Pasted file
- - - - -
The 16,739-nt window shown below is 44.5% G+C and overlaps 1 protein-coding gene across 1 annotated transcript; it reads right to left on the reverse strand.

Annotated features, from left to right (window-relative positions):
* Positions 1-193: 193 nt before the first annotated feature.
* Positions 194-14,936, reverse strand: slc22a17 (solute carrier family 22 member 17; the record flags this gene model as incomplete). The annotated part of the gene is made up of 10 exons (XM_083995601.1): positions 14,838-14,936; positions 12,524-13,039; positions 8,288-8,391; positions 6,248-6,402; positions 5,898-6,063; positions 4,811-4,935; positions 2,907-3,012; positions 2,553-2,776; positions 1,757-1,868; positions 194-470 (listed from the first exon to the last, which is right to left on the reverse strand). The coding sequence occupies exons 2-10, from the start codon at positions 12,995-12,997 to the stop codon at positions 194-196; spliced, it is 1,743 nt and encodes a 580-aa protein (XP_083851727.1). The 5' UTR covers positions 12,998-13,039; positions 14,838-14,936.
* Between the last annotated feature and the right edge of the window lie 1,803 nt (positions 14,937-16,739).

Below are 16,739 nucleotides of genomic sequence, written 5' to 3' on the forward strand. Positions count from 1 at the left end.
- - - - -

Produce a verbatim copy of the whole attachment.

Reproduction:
The 16,739-nt window shown below is 44.5% G+C and overlaps 1 protein-coding gene across 1 annotated transcript; it reads right to left on the reverse strand.

Annotated features, from left to right (window-relative positions):
* Positions 1-193: 193 nt before the first annotated feature.
* Positions 194-14,936, reverse strand: slc22a17 (solute carrier family 22 member 17; the record flags this gene model as incomplete). The annotated part of the gene is made up of 10 exons (XM_083995601.1): positions 14,838-14,936; positions 12,524-13,039; positions 8,288-8,391; positions 6,248-6,402; positions 5,898-6,063; positions 4,811-4,935; positions 2,907-3,012; positions 2,553-2,776; positions 1,757-1,868; positions 194-470 (listed from the first exon to the last, which is right to left on the reverse strand). The coding sequence occupies exons 2-10, from the start codon at positions 12,995-12,997 to the stop codon at positions 194-196; spliced, it is 1,743 nt and encodes a 580-aa protein (XP_083851727.1). The 5' UTR covers positions 12,998-13,039; positions 14,838-14,936.
* Between the last annotated feature and the right edge of the window lie 1,803 nt (positions 14,937-16,739).

Below are 16,739 nucleotides of genomic sequence, written 5' to 3' on the forward strand. Positions count from 1 at the left end.